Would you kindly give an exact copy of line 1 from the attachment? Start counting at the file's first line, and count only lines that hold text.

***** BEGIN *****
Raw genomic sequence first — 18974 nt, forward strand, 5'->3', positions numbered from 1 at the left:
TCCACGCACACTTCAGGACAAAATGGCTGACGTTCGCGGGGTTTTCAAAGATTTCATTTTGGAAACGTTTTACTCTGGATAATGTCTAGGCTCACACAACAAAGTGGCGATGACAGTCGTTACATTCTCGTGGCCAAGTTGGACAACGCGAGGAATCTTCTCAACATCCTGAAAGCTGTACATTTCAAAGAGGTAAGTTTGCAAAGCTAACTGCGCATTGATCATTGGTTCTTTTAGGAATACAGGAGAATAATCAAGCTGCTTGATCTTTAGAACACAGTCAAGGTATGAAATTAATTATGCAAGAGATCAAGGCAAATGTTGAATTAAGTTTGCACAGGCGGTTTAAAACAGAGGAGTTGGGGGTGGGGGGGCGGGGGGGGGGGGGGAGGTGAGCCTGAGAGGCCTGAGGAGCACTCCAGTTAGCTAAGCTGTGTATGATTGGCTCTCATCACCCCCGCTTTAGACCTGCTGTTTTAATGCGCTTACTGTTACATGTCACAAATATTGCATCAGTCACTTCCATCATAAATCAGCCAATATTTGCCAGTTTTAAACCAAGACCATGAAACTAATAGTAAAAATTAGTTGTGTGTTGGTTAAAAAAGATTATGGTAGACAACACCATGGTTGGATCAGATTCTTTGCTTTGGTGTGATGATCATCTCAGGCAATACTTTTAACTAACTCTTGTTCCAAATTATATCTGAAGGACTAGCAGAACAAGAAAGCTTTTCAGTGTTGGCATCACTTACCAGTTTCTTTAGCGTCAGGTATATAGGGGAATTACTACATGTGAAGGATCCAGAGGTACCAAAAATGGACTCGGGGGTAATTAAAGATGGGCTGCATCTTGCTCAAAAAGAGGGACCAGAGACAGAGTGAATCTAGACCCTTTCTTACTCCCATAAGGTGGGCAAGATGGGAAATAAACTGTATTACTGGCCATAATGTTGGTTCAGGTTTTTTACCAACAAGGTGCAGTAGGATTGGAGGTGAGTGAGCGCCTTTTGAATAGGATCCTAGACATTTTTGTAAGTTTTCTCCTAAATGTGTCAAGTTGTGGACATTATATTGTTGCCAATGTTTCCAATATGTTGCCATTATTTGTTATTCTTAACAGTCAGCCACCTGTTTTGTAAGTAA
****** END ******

Raw genomic sequence first — 18974 nt, forward strand, 5'->3', positions numbered from 1 at the left: